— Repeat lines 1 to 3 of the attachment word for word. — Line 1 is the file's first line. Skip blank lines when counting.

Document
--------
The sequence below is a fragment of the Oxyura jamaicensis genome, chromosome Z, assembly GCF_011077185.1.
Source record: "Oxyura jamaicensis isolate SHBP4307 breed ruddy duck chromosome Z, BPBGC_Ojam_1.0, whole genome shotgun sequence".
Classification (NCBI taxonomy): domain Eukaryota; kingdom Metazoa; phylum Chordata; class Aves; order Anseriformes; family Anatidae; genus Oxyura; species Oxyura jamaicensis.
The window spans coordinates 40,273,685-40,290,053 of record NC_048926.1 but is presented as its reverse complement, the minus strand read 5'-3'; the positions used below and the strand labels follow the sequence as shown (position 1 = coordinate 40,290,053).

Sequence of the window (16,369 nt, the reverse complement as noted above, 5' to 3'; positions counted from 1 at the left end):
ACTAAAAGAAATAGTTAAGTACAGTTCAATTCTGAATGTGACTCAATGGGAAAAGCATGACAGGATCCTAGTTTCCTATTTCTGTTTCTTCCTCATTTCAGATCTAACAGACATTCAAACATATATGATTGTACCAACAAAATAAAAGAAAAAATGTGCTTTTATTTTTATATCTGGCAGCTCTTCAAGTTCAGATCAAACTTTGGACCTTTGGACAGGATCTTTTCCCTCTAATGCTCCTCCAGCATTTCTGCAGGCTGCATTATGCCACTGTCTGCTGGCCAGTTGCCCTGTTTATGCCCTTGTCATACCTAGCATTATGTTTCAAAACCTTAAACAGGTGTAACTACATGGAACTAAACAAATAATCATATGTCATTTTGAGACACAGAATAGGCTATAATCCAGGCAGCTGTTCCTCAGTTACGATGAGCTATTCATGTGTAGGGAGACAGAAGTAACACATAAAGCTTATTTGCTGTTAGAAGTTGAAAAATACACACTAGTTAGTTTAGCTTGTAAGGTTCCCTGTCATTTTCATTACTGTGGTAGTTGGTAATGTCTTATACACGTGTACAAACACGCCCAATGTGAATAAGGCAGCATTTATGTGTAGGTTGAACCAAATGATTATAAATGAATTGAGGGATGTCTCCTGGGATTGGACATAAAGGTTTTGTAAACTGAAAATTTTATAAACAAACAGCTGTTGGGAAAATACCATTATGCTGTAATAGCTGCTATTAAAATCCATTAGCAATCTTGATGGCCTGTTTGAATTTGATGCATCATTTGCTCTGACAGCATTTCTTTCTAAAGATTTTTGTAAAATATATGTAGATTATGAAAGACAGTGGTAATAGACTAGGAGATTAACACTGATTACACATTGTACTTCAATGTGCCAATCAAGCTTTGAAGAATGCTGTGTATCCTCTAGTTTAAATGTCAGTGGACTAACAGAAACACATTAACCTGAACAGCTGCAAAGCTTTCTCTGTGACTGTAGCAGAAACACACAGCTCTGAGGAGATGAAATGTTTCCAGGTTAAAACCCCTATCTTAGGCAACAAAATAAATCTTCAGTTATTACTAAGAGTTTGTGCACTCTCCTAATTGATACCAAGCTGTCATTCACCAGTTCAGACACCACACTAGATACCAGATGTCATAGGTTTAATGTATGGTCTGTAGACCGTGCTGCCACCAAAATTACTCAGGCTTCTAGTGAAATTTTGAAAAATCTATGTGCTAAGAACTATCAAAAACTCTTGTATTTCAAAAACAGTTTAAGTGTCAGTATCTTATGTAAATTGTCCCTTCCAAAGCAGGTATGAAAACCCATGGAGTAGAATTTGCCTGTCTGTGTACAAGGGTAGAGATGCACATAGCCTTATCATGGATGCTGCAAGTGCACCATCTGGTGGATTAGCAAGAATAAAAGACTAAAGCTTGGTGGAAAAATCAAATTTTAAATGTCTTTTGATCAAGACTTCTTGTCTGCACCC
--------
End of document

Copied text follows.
The sequence below is a fragment of the Oxyura jamaicensis genome, chromosome Z, assembly GCF_011077185.1.
Source record: "Oxyura jamaicensis isolate SHBP4307 breed ruddy duck chromosome Z, BPBGC_Ojam_1.0, whole genome shotgun sequence".
Classification (NCBI taxonomy): domain Eukaryota; kingdom Metazoa; phylum Chordata; class Aves; order Anseriformes; family Anatidae; genus Oxyura; species Oxyura jamaicensis.